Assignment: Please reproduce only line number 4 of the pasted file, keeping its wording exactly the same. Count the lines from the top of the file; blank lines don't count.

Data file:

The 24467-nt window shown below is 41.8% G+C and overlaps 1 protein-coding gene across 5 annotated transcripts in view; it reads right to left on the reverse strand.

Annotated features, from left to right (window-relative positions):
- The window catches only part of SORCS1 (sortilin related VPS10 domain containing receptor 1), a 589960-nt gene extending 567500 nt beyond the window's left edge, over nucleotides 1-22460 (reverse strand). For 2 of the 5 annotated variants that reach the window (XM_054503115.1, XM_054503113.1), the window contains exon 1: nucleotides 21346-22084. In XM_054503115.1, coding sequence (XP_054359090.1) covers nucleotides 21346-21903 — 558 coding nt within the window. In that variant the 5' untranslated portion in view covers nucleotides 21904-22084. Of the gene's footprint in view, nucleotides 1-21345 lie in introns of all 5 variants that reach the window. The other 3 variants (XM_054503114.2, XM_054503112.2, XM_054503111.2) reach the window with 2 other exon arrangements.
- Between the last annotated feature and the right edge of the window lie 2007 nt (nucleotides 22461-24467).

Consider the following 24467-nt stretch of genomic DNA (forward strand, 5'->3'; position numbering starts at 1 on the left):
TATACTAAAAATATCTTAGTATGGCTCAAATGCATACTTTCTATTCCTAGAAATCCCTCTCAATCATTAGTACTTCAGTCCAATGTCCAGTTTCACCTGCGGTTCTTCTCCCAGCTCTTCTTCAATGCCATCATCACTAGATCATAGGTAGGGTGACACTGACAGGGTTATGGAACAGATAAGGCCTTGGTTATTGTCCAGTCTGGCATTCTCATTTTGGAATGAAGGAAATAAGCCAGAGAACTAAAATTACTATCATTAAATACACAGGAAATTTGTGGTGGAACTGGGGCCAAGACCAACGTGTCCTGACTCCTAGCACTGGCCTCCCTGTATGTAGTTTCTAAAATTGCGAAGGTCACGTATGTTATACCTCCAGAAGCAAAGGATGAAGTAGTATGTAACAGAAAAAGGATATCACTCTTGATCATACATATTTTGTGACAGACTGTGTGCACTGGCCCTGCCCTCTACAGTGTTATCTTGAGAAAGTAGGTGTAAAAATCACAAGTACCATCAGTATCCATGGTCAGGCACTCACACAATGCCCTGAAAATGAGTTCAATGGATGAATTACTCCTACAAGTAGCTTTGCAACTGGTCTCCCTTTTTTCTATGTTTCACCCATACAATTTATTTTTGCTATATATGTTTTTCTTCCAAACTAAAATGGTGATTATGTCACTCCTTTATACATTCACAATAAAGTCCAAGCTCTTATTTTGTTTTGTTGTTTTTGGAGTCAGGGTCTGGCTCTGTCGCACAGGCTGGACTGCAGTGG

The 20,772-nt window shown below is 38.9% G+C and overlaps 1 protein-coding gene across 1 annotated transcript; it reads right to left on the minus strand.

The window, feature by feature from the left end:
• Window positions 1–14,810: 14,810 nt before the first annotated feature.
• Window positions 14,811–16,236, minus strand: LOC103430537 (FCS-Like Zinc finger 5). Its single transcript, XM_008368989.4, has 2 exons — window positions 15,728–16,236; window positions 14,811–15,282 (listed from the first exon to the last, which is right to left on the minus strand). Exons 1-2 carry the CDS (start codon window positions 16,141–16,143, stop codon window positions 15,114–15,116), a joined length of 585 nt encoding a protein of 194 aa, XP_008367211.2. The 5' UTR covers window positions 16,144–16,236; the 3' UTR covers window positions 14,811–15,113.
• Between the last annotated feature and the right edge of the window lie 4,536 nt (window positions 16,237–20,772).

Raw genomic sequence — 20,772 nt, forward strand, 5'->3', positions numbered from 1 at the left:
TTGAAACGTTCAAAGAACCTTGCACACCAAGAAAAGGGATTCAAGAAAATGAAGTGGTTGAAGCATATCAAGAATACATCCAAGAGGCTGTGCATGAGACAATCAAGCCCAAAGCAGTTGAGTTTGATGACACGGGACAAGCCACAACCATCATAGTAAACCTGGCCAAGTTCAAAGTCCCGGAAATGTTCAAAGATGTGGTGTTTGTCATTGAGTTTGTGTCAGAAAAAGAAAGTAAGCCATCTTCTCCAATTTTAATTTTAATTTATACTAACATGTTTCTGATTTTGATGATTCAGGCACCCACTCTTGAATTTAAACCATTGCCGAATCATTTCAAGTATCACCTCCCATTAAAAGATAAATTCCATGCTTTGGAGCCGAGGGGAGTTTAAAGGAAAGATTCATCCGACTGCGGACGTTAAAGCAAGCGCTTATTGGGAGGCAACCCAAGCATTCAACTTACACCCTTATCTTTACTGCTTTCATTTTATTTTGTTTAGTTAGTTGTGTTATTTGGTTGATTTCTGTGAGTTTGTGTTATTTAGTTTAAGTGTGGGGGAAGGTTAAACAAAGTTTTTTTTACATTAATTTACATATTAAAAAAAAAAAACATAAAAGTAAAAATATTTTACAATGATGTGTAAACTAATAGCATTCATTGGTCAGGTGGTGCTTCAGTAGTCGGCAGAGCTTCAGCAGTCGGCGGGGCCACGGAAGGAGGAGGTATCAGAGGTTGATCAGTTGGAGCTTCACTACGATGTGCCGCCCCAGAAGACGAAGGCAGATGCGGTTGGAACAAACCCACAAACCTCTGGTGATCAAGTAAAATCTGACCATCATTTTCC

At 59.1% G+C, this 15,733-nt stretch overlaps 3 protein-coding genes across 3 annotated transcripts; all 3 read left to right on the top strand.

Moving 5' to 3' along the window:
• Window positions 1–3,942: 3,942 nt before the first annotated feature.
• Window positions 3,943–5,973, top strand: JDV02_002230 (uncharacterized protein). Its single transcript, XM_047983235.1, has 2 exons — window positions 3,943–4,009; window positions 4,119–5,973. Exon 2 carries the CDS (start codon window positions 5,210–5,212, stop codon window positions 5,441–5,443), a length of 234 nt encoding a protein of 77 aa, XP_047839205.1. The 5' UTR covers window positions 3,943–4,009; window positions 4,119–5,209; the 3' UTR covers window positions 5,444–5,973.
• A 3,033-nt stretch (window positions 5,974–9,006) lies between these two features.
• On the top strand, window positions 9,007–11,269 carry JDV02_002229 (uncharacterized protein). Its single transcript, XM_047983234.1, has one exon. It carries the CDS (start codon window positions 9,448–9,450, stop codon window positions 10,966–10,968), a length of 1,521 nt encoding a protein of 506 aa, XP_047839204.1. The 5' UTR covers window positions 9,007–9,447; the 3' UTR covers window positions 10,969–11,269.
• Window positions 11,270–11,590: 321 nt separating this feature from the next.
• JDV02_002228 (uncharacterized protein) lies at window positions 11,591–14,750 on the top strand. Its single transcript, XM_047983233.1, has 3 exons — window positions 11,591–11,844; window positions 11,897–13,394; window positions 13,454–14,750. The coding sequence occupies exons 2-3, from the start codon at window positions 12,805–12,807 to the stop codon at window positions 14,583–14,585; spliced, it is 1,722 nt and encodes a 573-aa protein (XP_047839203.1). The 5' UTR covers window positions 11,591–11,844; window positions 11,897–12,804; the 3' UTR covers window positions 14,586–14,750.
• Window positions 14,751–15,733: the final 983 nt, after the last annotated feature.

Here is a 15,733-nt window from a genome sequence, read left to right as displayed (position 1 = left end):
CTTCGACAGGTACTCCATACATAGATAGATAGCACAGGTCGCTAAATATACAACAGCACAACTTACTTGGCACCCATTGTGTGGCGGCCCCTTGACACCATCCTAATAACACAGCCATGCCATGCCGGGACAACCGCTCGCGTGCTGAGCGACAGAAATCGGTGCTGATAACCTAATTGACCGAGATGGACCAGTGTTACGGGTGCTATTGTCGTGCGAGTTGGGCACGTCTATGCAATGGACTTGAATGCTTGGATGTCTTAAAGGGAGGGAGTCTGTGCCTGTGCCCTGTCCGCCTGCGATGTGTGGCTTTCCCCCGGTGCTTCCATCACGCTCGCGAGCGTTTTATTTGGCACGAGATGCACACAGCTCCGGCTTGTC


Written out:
- Between the last annotated feature and the right edge of the window lie 2007 nt (nucleotides 22461-24467).